A mag­a­zine should be a ral­ly­ing point”

Founder Nick Logan on why The Face was never preachy, never tried hard to be cool and why we need it all over again.

Con­ceived under the pres­sures of the Jason Dono­van court case that near­ly closed the mag­a­zine, the theme of the Love Sees No Colour issue in May, 1992 was one of tol­er­ance. It was put togeth­er in the wake of a rise in the fas­cist right across Europe, cul­mi­nat­ing in the mur­ders of two British Asians (Mohammed Sar­war and Sid­dik Dada) in Man­ches­ter and Sri Lankan refugee Pan­char­charam Sahitha­ran in London.

In her intro­duc­tion to the issue, edi­tor Sheryl Gar­ratt notes: In chaot­ic, uncer­tain times like these, words like dis­ci­pline’ and order’ seem attrac­tive, and it’s good to have a scape­goat to blame. But vio­lence and fas­cism is not an answer. Fas­cism is about intol­er­ance, uni­for­mi­ty. It likes women to stay at home, chil­dren to be qui­et, and every­one to do what they’re told. Fas­cism doesn’t let you be dif­fer­ent or cre­ative, dance all night, dress how you want, or share a joke. Fas­cism is ugly, and should be fought wher­ev­er it rears its ugly head.”

With the cloud of Brex­it hang­ing over our heads, it’s brought out a lot of sup­pressed anger and frus­tra­tions from people.”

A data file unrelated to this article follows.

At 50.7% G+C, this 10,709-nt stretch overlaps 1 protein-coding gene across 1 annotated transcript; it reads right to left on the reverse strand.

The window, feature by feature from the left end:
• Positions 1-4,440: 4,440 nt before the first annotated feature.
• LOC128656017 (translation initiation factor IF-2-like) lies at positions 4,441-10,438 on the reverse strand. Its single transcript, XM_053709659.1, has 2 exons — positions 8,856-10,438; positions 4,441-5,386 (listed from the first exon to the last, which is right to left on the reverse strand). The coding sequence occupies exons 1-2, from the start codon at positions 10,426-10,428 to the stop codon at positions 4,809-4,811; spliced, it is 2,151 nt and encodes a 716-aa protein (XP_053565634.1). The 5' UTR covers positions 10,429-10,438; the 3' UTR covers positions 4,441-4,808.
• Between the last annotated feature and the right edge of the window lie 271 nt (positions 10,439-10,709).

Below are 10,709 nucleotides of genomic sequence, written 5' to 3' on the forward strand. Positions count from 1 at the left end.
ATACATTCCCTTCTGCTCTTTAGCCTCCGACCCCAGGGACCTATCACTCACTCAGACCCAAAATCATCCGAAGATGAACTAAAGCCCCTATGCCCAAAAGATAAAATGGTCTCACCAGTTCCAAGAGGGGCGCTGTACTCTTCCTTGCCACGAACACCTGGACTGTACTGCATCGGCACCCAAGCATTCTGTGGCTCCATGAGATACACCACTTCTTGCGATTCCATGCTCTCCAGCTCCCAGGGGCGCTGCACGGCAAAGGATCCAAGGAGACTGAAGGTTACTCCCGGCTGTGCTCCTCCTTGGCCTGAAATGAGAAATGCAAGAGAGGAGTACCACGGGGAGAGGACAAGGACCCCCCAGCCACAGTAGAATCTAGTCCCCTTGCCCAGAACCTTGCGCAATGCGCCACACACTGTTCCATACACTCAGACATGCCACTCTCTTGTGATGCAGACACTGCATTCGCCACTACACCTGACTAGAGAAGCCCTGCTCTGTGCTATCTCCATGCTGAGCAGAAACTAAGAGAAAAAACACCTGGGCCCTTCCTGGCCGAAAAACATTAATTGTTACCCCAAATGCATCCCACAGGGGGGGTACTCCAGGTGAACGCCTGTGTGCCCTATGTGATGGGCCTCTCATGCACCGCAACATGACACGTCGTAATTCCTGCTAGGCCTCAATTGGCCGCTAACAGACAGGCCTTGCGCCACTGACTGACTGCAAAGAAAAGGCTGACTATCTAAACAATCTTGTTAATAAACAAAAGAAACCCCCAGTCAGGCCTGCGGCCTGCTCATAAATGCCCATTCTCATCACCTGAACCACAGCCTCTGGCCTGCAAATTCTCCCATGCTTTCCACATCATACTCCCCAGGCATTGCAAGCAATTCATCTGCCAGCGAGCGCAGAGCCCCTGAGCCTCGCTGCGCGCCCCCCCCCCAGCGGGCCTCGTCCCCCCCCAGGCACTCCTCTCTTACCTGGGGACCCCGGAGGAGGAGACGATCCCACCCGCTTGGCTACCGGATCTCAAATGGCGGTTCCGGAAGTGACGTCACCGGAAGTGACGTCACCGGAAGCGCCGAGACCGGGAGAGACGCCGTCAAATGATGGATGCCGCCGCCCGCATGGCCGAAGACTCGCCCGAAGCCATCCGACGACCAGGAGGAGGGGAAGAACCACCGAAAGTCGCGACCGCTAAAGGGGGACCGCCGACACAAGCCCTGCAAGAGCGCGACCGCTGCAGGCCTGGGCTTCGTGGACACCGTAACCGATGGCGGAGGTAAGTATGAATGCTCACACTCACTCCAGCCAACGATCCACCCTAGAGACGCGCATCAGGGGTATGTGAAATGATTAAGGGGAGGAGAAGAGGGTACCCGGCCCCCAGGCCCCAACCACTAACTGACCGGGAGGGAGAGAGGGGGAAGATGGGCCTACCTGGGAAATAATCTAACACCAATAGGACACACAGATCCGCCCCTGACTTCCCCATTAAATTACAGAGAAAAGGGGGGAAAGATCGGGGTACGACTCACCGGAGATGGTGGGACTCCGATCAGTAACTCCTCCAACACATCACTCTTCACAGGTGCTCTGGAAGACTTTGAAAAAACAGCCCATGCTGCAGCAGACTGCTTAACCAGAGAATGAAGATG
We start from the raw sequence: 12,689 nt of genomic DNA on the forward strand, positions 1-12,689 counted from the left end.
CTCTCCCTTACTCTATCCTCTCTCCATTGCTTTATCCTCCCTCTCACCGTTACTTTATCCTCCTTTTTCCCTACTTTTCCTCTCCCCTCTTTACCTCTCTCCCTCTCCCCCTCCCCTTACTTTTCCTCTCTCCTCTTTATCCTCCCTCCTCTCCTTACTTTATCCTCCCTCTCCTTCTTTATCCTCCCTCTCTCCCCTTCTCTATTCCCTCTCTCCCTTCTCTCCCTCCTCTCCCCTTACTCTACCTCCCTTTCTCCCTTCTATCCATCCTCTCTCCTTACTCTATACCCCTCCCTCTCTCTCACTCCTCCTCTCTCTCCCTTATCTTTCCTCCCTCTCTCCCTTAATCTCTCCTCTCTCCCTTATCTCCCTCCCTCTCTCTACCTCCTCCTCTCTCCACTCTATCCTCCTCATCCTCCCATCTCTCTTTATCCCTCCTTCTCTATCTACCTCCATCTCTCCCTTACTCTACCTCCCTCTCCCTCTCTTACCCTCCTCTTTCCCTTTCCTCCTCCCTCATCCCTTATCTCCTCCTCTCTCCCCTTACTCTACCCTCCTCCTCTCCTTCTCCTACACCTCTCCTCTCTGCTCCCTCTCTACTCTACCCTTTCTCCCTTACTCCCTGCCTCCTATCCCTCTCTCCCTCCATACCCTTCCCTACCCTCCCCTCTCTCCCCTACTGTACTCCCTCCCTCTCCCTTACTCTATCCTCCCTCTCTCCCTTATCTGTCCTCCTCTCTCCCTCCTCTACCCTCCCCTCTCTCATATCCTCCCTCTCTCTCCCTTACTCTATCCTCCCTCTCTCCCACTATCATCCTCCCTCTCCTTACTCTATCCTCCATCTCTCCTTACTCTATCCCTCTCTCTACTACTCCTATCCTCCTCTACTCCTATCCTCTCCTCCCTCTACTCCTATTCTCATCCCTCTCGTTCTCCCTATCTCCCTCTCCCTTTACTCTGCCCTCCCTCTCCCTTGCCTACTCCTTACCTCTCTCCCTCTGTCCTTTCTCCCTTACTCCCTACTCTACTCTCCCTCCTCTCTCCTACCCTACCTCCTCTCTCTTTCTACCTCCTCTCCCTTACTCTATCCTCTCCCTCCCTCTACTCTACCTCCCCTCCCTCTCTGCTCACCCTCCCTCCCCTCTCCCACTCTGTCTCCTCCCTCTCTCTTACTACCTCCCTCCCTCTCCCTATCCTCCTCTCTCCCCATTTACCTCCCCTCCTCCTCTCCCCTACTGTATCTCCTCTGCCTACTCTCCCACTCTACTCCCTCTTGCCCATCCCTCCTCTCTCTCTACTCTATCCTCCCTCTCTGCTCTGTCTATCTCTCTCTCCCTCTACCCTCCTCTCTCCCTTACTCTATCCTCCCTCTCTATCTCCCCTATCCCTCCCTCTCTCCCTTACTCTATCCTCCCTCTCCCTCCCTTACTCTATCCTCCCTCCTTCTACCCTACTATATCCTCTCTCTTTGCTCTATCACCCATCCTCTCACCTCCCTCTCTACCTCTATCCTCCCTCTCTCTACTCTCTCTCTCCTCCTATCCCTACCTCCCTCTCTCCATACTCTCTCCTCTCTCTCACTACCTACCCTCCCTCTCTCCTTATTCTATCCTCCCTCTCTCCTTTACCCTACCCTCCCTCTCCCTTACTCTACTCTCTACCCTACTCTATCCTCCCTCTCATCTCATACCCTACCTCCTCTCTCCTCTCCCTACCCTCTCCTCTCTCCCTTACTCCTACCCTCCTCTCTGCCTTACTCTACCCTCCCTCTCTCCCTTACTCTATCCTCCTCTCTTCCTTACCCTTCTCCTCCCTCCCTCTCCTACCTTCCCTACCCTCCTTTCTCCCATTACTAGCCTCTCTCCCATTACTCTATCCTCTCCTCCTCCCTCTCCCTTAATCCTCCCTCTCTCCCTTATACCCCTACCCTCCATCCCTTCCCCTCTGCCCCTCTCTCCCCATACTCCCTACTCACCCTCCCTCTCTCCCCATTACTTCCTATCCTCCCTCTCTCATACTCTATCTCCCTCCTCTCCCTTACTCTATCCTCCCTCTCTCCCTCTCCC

The par­al­lels to today are uncan­ny – Gar­ratt goes on to talk about how Britain had to think about its new rela­tion­ship with Europe: We could live in a grim, cold Fortress Europe, shut­tered off from out­side influ­ences, and allow­ing for­eign­ers’ in only as guest work­ers on short con­tracts who can be shipped off home when­ev­er we’re ready. Or we can opt for an excit­ing, dynam­ic mix of cul­tures and races work­ing together.”

Today, as we face the sham­bles of Brex­it, the shame of the treat­ment of the Win­drush gen­er­a­tion, a rise in homo­pho­bia, racism, anti-Semi­tism and intol­er­ance every­where from the ter­races to the work­place, the mes­sage of Love Sees No Colour has nev­er been more apt. Mark Hoop­er sits down with The Face founder Nick Logan to dis­cuss its impact and the lega­cy of the mag­a­zine he created. 

When you look at the back­ground to the Love Sees No Colour issue – the rise of the far right, racism, homo­pho­bia, the reces­sion – it could eas­i­ly be about present day…

Def­i­nite­ly. Sad­ly. It feels like every­thing that The Face stood for has been rolled back, or poten­tial­ly could be rolled back, depend­ing on what hap­pens with things like Brex­it. Sheryl was the mas­ter­mind behind Love Sees No Colour. I wasn’t the edi­tor any more. And I was distracted…[laughs] immense­ly. It was a tough time on every lev­el actually.